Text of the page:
The Governor’s Inn was built to help the Research Triangle Park grow, and now it will be torn down to help the park keep growing.
Like the park itself, the 200-room hotel known lately as the Radisson RTP was ahead of its time when it started. Then, time caught up.
If you were visiting IBM or Burroughs Wellcome (now GlaxoSmithKline) at RTP in the 1970s, you checked into the Governor’s Inn and a bellhop took your bags. The inn combined white-linen dining and the personal service of a good hotel with the low profile of a sprawling, two-story motor inn.
“A lot went on in that hotel over the last 40 years,” said Durham businessman Robb Teer, whose family built the inn and owned it until 1985. “A lot of deals were struck. A lot of companies were started.”
Now the private foundation that manages RTP is buying the inn and plans to raze it. The Research Triangle Foundation is still working out its plans to redevelop the 10-acre site and an adjoining 70-acre office park off Davis Drive between Interstate 40 and N.C. 54. Foundation officials envision a dense mix of taller buildings there for commercial, retail and residential use – perhaps including a hotel.
Where the map surrounding RTP today is crowded with a few dozen motels and conference hotels, in the early 1970s there were only pine trees. The closest competitor was the old Triangle Motel at RDU Airport.
For years, Research Triangle Park was the only place you could make local telephone calls to Raleigh, Durham and Chapel Hill – a feature that generated business for the pay phones in the Governor’s Inn lobby.
“We had the best relationships in the world with local sales folks, because they could stop in and call all their customers without having to pay for a toll call,” said Ron Hunter, the inn’s general manager since 1995. He started work there as a banquet waiter when it opened in 1972.
Even during RTP’s boom years of the 1970s and 1980s, it wasn’t easy for the hotel to make money in a neighborhood that shut down every weekend.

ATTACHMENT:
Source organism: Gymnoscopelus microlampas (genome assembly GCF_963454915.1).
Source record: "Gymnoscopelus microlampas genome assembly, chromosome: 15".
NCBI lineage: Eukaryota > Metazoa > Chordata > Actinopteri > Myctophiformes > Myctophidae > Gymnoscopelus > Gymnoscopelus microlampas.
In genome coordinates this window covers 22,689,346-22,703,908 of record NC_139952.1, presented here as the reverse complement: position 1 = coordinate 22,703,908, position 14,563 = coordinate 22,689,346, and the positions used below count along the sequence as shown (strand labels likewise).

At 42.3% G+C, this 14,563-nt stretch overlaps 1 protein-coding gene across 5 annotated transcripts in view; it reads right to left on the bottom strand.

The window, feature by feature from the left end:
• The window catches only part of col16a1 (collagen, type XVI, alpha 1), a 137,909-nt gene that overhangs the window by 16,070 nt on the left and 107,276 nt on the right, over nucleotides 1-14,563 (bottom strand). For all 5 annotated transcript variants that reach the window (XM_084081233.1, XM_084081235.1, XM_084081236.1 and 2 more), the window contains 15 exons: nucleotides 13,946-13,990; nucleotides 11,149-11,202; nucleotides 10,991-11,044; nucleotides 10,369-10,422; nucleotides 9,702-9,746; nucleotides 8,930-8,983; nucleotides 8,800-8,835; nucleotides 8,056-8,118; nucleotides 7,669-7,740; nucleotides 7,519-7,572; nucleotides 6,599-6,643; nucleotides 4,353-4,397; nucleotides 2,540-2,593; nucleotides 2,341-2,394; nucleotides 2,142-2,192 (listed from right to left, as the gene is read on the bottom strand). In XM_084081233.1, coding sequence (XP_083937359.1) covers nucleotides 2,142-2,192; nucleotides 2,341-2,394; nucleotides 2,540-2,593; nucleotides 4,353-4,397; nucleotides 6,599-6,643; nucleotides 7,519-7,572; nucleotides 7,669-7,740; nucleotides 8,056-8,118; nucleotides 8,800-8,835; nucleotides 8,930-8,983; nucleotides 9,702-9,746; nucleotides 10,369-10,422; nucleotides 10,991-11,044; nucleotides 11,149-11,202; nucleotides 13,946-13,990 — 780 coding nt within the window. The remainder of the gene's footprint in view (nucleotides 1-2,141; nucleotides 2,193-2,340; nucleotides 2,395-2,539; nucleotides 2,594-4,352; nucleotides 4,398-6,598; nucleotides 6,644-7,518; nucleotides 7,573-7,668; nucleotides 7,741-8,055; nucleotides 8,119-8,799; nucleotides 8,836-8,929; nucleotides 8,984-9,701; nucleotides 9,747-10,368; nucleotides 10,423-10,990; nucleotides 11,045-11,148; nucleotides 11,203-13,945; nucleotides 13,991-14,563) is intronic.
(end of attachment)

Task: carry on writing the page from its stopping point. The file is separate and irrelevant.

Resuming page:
“My understanding was that it was a money loser for years on end,” said RTP architect John Atkins. “The Teers stuck with it, in the same vein that many business leaders were trying to help make the park a success.”
One businessman liked the Governor’s Inn so much that he made it his headquarters for three decades. Walter Davis, a North Carolina native who made his riches in the West Texas oilfields, came home to serve as a UNC-Chapel Hill trustee and later moved up to the UNC Board of Governors. He would become a powerful patron for political leaders, including Marc Basnight, the long-time Senate president pro tem.
“We knew Mr. Davis was in the building the first day he came,” Hunter said. “We were at that point a four-diamond restaurant with tuxedoed waiters, and he walked in and said, ‘I want a fried-egg sandwich.’ And he gave the waiter and the cook $100 for that fried-egg sandwich.’”
Even after he and his wife built a home in Chapel Hill, Davis dispensed political advice and ACC basketball tickets from the Lieutenant Governor’s Suite at the Governor’s Inn. He built a garage out back – now used as a hotel workers’ break room – for his Lexus.
As the hotel business changed and the area developed, Hunter began providing guests a free shuttle to the Streets at Southpoint mall.
“In today’s world, I clean up more Bojangle’s boxes and pizza boxes in our rooms than I do plates from our restaurant,” Hunter said.
The inn’s most recent owner, Mercantile Commerce Bank of Boca Raton, Fla., found it too expensive to keep up with newer hotels in the area.
“When I needed roofs, I needed seven,” Hunter said. “My colleagues just need one roof for their high-rise hotel. Everything is complicated by the design of the hotel and the fact that it is 41 years old.
“In the real world, how could I in good conscience fight to keep a 200-room hotel on a 10-acre plot in the middle of RTP? It just doesn’t economically make sense. It’s time to make a change,” Hunter said.
Former Raleigh Mayor Smedes York, a Research Triangle Foundation board member, agreed.
“This is a key location, and it would take so much reinvestment,” York said. “If there’s a hotel there, it might be better to just start fresh. We want retail, we want residential, we want a new focus on the park. We want you to come up Davis Drive and say, ‘Wow, this is pretty cool.’”
After the last overnight guests check out of their rooms on Nov. 17, the inn will close its doors. Hunter is trying to find other hotel jobs for his remaining 67 employees, and he said they are determined to “close out with class.”
“I see some checking the want ads, but so many of them haven’t even looked at what they’re going to do next,” Hunter said. “Because they want to finish out what they’re doing here. It’s become a labor of love.”